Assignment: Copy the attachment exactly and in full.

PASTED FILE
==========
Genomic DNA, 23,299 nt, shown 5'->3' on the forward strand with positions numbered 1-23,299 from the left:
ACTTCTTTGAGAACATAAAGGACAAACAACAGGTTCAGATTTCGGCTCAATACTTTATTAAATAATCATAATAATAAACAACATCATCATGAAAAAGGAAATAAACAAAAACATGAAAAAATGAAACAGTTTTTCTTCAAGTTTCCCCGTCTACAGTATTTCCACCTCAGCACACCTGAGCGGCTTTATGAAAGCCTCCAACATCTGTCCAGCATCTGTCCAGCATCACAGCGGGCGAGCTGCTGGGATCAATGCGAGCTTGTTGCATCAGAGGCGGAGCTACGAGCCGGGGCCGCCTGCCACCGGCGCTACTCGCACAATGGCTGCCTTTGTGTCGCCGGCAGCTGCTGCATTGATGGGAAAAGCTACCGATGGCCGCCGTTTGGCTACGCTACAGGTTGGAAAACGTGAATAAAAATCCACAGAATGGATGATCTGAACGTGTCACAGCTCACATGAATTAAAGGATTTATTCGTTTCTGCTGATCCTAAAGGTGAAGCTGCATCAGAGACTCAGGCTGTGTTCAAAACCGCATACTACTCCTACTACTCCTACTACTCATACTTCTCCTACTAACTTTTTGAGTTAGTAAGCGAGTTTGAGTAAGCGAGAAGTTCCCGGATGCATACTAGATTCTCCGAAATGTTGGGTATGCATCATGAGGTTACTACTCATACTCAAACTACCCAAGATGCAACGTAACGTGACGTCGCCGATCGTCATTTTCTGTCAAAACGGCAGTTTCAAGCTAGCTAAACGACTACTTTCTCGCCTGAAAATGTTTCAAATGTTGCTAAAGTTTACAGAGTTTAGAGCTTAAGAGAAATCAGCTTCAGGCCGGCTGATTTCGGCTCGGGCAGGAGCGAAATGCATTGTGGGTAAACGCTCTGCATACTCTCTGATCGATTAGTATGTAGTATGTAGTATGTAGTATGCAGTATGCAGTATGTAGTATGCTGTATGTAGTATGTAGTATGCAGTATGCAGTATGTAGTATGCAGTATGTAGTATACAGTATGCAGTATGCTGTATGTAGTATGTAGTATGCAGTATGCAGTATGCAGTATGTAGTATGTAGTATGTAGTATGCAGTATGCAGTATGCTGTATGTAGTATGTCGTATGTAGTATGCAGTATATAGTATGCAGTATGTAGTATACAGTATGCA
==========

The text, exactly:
Genomic DNA, 23,299 nt, shown 5'->3' on the forward strand with positions numbered 1-23,299 from the left:
ACTTCTTTGAGAACATAAAGGACAAACAACAGGTTCAGATTTCGGCTCAATACTTTATTAAATAATCATAATAATAAACAACATCATCATGAAAAAGGAAATAAACAAAAACATGAAAAAATGAAACAGTTTTTCTTCAAGTTTCCCCGTCTACAGTATTTCCACCTCAGCACACCTGAGCGGCTTTATGAAAGCCTCCAACATCTGTCCAGCATCTGTCCAGCATCACAGCGGGCGAGCTGCTGGGATCAATGCGAGCTTGTTGCATCAGAGGCGGAGCTACGAGCCGGGGCCGCCTGCCACCGGCGCTACTCGCACAATGGCTGCCTTTGTGTCGCCGGCAGCTGCTGCATTGATGGGAAAAGCTACCGATGGCCGCCGTTTGGCTACGCTACAGGTTGGAAAACGTGAATAAAAATCCACAGAATGGATGATCTGAACGTGTCACAGCTCACATGAATTAAAGGATTTATTCGTTTCTGCTGATCCTAAAGGTGAAGCTGCATCAGAGACTCAGGCTGTGTTCAAAACCGCATACTACTCCTACTACTCCTACTACTCATACTTCTCCTACTAACTTTTTGAGTTAGTAAGCGAGTTTGAGTAAGCGAGAAGTTCCCGGATGCATACTAGATTCTCCGAAATGTTGGGTATGCATCATGAGGTTACTACTCATACTCAAACTACCCAAGATGCAACGTAACGTGACGTCGCCGATCGTCATTTTCTGTCAAAACGGCAGTTTCAAGCTAGCTAAACGACTACTTTCTCGCCTGAAAATGTTTCAAATGTTGCTAAAGTTTACAGAGTTTAGAGCTTAAGAGAAATCAGCTTCAGGCCGGCTGATTTCGGCTCGGGCAGGAGCGAAATGCATTGTGGGTAAACGCTCTGCATACTCTCTGATCGATTAGTATGTAGTATGTAGTATGTAGTATGCAGTATGCAGTATGTAGTATGCTGTATGTAGTATGTAGTATGCAGTATGCAGTATGTAGTATGCAGTATGTAGTATACAGTATGCAGTATGCTGTATGTAGTATGTAGTATGCAGTATGCAGTATGCAGTATGTAGTATGTAGTATGTAGTATGCAGTATGCAGTATGCTGTATGTAGTATGTCGTATGTAGTATGCAGTATATAGTATGCAGTATGTAGTATACAGTATGCA